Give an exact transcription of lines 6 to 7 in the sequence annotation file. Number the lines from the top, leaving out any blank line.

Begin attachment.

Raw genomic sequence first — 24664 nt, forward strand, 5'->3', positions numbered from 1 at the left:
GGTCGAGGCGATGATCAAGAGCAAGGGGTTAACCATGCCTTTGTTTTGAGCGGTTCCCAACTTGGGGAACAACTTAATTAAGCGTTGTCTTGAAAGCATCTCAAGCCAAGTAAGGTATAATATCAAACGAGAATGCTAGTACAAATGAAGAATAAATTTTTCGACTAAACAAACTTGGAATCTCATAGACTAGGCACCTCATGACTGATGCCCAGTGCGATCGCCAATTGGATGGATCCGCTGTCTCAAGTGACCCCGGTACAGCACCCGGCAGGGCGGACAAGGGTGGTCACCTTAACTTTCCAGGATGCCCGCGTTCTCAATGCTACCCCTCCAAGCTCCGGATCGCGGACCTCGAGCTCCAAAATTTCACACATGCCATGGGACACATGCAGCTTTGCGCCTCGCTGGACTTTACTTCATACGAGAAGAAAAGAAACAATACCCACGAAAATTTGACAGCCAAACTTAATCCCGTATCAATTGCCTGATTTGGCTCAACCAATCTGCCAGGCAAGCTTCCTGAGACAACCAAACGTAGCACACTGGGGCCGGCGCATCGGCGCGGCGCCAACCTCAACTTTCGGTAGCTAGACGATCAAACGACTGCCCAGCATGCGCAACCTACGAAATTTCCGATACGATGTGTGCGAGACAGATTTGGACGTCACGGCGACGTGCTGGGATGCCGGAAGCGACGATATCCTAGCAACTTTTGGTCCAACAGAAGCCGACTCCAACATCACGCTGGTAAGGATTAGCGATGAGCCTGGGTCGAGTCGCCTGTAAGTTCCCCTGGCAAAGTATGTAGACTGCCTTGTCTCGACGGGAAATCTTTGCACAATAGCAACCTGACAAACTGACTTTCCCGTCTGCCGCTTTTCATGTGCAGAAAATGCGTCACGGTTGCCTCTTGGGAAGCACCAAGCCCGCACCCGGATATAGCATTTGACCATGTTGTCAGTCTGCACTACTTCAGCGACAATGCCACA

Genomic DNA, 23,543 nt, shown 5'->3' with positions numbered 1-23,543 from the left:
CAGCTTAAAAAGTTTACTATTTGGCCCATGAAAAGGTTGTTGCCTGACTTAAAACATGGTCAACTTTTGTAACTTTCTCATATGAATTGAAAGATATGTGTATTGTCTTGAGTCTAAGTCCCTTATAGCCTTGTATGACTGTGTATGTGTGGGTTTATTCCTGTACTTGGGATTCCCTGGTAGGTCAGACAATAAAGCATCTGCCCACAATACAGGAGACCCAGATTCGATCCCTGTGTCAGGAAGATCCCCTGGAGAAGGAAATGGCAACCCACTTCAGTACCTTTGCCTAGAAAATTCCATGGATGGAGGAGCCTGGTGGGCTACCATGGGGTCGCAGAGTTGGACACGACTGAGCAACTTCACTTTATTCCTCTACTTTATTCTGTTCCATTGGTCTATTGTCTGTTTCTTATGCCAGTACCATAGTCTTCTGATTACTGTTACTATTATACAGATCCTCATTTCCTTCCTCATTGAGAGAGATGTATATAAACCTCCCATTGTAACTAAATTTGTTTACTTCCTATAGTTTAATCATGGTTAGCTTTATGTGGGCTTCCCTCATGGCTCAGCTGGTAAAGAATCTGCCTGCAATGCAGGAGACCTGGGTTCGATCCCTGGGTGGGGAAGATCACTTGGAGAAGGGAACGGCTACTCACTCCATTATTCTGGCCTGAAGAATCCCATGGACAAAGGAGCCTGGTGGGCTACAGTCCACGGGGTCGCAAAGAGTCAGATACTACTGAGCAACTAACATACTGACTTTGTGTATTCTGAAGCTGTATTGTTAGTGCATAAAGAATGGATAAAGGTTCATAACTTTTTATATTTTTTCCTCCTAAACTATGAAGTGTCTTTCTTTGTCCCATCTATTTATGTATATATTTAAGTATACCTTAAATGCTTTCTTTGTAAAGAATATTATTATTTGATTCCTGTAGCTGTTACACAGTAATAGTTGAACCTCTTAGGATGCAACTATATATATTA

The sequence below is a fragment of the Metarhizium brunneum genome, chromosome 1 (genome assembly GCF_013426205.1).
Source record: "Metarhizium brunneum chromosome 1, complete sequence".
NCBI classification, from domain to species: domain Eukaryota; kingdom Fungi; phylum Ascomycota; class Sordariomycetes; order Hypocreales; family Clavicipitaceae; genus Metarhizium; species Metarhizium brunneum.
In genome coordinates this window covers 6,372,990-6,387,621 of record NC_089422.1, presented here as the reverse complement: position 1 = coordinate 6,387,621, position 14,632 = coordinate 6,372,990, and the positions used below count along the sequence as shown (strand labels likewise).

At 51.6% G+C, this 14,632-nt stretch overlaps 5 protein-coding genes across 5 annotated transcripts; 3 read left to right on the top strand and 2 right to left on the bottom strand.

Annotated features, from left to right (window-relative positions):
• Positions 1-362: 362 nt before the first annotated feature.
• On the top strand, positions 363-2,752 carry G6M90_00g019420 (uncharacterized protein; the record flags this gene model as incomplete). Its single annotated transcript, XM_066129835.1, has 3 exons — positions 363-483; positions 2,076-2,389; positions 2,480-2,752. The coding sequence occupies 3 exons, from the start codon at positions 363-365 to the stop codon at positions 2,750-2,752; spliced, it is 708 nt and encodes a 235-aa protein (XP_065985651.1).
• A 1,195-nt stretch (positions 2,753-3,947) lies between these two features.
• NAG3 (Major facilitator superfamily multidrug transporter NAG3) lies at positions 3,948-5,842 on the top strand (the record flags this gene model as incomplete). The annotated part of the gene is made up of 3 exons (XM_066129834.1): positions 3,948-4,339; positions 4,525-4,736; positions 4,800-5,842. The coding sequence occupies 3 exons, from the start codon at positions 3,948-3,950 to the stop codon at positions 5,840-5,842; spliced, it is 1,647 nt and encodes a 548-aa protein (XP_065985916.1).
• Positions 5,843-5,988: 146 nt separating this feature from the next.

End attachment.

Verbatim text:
Source record: "Metarhizium brunneum chromosome 1, complete sequence".
NCBI classification, from domain to species: domain Eukaryota; kingdom Fungi; phylum Ascomycota; class Sordariomycetes; order Hypocreales; family Clavicipitaceae; genus Metarhizium; species Metarhizium brunneum.